WHY DO CLASSIC BOARD GAMES LIKE MONOPOLY JUST KEEP SELLING AND SELLING?
There are hundreds if not thousands of new board games coming to market each and every year. Nearly ever year of this millennium board games sales have been up year on year, and each year we seem to get at least one new massive hit board game which really captures the moment.
At the time of writing in the midst of the coronavirus crisis we are seeing a very significant boom in board game purchasing and presumably board game playing as parents seek to gainfully occupy their locked down children. When you study the social media trends it becomes apparent that parents are often buying and playing those classic longstanding board games like Monopoly, Clue/Cluedo (yep the name is different in Europe vs the USA!), Game of Life, Jenga, Connect 4 and so many more.
When you speak to friends and family not in the board games business they quite often ask if anyone even plays these classic games any more when we have so much technology, video on demand and more recently launched board games? The answer to this question of course is a massively emphatic yes! As Hasbro’s ongoing success with their Games business suggests millions of people worldwide are buying and playing these classic games.
There are a number of reasons why they are still buying and playing these classic games:
- Nostalgia for their own childhood – our childhoods are welded very firmly into our ongoing consciousness, and experiences which didn’t seem that important at the time become treasured and golden memories. For many, these classic games remind them of strong and positive memory of a fun and entertaining part of their childhood – playing classic board games. Each generation so far since these classic games launched has tended to play and then pass on the impulse to play to their offspring, which when you think about it is an awesome and timeless purchase dynamic.
- The need for quality social interaction and social facilitation – modern day parents are constantly trying to pry their children away from screens – whether that’s phones, tablets, computers or TV. Parents, especially mothers, tend to use board games to facilitate social interaction and genuine quality time among family members. So often in this modern tech obsessed world people are in the same place physically but not necessarily mentally present, and board games offer an antidote to this. When many people who aren’t avid board game players go shopping for board games they will often tend to default to the classic games they know and have fond memories of, and this is again another strong driver of sales for these classic games.
- Predictability and longevity of sales facilitates stronger more effective merchandising and marketing – at this stage, even an unsophisticated retailer with poor data gathering and analysis capabilities will know roughly how many copies of the classic version of Monopoly they will sell each year and each peak season. Of course this may be up or down to some degree, but the retailer and the publisher both know the product will sell and will therefore tend to commit to stock and marketing investment more easily and with less risk aversion versus an unknown quantity i.e. a new game! Therefore people are more likely to find stock of classic games in stores (physical and online), moreover there are more local manufacturing options for board games versus plastic toys and therefore replenishment can be done more quickly locally thus further ensuring product availability and therefore sales of classic board games.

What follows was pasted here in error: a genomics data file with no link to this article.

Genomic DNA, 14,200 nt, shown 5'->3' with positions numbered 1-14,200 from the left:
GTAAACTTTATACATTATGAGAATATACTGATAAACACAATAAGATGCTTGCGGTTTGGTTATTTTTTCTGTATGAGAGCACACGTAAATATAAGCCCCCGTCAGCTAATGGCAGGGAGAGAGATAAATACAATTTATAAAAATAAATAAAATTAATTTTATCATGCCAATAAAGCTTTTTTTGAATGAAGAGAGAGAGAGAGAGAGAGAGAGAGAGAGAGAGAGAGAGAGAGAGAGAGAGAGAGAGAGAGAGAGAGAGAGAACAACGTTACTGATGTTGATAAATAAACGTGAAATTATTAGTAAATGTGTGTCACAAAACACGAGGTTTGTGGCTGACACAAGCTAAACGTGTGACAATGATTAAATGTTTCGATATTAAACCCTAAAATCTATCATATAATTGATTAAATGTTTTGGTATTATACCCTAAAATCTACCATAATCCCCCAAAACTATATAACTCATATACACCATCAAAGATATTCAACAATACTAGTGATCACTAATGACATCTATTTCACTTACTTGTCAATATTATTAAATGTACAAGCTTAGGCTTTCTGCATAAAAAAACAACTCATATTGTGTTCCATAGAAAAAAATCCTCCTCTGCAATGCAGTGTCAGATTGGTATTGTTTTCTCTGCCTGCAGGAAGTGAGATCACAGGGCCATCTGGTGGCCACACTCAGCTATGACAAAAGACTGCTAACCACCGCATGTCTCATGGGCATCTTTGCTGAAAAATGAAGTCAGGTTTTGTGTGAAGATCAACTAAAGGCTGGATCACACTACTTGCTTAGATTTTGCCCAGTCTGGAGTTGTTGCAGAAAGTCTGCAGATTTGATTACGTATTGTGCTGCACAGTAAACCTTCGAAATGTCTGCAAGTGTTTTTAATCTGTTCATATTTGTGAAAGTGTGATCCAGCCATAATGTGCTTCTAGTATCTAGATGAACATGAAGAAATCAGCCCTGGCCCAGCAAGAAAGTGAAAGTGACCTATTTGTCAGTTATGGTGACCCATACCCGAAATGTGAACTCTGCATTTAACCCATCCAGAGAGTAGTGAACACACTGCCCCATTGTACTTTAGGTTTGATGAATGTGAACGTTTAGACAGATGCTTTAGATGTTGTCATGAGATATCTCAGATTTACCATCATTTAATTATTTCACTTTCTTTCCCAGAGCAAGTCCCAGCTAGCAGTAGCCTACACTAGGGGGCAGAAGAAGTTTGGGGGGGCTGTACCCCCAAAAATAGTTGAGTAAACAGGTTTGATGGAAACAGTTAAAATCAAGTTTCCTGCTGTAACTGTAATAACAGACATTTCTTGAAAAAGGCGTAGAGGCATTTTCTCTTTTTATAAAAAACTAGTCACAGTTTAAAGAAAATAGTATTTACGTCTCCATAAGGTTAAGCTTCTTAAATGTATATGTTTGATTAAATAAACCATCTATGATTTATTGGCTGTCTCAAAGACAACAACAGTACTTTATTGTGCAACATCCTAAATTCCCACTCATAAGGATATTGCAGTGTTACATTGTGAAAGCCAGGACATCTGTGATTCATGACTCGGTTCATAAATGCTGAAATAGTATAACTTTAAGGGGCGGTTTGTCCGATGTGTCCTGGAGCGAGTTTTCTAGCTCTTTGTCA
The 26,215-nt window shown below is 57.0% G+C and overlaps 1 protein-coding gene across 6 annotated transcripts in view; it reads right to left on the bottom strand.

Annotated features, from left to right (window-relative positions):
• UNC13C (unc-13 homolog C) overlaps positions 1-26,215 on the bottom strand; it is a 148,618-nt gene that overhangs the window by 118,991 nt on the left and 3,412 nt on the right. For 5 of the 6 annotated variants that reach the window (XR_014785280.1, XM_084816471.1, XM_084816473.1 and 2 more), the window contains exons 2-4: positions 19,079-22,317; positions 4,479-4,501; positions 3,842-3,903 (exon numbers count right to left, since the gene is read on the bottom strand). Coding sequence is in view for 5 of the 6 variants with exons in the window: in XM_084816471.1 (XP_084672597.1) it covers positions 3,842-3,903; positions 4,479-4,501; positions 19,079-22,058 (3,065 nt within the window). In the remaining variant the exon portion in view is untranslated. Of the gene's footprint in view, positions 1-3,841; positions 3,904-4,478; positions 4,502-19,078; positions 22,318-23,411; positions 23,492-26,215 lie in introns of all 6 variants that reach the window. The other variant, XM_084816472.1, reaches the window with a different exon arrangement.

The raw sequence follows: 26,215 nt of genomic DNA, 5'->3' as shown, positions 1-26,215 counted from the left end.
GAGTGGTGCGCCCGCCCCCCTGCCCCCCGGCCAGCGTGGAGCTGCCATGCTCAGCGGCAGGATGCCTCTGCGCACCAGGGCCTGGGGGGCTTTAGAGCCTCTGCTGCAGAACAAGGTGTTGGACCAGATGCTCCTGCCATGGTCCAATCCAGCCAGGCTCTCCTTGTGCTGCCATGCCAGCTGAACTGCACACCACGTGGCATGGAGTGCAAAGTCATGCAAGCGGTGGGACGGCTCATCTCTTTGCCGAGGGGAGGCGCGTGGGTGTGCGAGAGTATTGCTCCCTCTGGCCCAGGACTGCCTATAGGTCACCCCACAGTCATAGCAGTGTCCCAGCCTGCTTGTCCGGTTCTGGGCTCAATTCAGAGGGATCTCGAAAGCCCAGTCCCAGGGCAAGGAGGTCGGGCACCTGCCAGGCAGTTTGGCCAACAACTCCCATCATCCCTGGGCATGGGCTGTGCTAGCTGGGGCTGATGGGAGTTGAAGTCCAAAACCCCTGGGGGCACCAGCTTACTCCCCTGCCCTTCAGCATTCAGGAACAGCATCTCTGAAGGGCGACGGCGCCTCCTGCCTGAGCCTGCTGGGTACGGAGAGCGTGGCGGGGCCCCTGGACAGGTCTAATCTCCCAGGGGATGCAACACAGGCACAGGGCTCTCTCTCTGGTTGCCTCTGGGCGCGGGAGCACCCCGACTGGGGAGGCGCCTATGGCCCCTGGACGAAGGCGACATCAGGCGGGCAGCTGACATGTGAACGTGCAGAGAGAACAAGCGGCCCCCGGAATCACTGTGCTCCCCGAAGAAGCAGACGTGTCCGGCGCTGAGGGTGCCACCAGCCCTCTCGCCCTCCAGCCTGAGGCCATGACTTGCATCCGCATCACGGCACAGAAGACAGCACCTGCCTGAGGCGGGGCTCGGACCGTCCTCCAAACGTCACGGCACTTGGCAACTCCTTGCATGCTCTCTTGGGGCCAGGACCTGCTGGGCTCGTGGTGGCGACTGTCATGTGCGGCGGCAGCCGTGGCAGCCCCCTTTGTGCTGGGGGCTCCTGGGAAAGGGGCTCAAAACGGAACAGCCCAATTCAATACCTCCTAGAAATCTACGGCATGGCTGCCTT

- People already know the gameplay and rules – learning new rules and new gameplay is one of the biggest barriers to playing board games. In general, people do not find it fun to read long instructions and to understand complex game play (there are of course objections, but this is a general global exception!). Classic board games like Connect 4, Guess Who or Risk have very familiar gameplay and adults tend to know how to play them. This makes it far easier for people to pick up and buy this type of game versus something with a rules learning curve which can be offputting.
- (Last but not least) Classic perennial games are fun to play – there are so many factors involved in selling board games but the fact that these classic board games are actually really fun and often very compelling play experiences is under reported. The media will gleefully report how many game play faults Parker Brothers originally identified with Monopoly for instance, but they rarely focus on the fact that people play Monopoly because it is fun! Yes, there are parts of the experience which are not perfect, but the reality is the basic gameplay is entertaining. The same applies to so many of the long standing perennial classics in the market.
Of course there are other factors driving the long term success of classic games, not least of which is good management by Hasbro and the other brand owners or publishers of these classic board games. In the end though, the above reasons go a long way to explaining the ongoing commercial success and consumer appeal of classic board games!
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